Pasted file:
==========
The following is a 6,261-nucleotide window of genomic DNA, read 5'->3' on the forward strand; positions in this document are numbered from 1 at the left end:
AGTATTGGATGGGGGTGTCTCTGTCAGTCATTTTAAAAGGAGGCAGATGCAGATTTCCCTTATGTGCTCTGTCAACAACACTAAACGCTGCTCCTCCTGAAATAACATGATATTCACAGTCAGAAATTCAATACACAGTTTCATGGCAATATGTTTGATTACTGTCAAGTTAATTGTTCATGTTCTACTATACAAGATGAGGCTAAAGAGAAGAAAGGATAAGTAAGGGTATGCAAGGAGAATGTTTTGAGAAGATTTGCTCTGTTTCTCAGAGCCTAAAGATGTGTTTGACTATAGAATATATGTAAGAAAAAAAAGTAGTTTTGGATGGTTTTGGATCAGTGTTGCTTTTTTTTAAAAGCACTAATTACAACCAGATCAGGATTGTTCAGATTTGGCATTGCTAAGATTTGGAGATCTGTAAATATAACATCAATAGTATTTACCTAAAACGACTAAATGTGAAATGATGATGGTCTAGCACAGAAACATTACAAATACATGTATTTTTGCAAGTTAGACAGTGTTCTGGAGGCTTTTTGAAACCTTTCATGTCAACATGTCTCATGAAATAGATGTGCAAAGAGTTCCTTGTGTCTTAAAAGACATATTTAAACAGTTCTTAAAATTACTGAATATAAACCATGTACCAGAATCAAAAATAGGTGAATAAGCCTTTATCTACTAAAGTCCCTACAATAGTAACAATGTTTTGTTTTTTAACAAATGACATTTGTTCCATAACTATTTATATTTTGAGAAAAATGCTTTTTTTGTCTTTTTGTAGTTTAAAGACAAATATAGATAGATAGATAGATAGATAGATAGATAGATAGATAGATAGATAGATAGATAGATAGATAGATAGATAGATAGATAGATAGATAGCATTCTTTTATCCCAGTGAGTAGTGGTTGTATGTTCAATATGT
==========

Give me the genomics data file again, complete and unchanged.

The following is a 6,261-nucleotide window of genomic DNA, read 5'->3' on the forward strand; positions in this document are numbered from 1 at the left end:
AGTATTGGATGGGGGTGTCTCTGTCAGTCATTTTAAAAGGAGGCAGATGCAGATTTCCCTTATGTGCTCTGTCAACAACACTAAACGCTGCTCCTCCTGAAATAACATGATATTCACAGTCAGAAATTCAATACACAGTTTCATGGCAATATGTTTGATTACTGTCAAGTTAATTGTTCATGTTCTACTATACAAGATGAGGCTAAAGAGAAGAAAGGATAAGTAAGGGTATGCAAGGAGAATGTTTTGAGAAGATTTGCTCTGTTTCTCAGAGCCTAAAGATGTGTTTGACTATAGAATATATGTAAGAAAAAAAAGTAGTTTTGGATGGTTTTGGATCAGTGTTGCTTTTTTTTAAAAGCACTAATTACAACCAGATCAGGATTGTTCAGATTTGGCATTGCTAAGATTTGGAGATCTGTAAATATAACATCAATAGTATTTACCTAAAACGACTAAATGTGAAATGATGATGGTCTAGCACAGAAACATTACAAATACATGTATTTTTGCAAGTTAGACAGTGTTCTGGAGGCTTTTTGAAACCTTTCATGTCAACATGTCTCATGAAATAGATGTGCAAAGAGTTCCTTGTGTCTTAAAAGACATATTTAAACAGTTCTTAAAATTACTGAATATAAACCATGTACCAGAATCAAAAATAGGTGAATAAGCCTTTATCTACTAAAGTCCCTACAATAGTAACAATGTTTTGTTTTTTAACAAATGACATTTGTTCCATAACTATTTATATTTTGAGAAAAATGCTTTTTTTGTCTTTTTGTAGTTTAAAGACAAATATAGATAGATAGATAGATAGATAGATAGATAGATAGATAGATAGATAGATAGATAGATAGATAGATAGATAGATAGATAGATAGATAGCATTCTTTTATCCCAGTGAGTAGTGGTTGTATGTTCAATATGT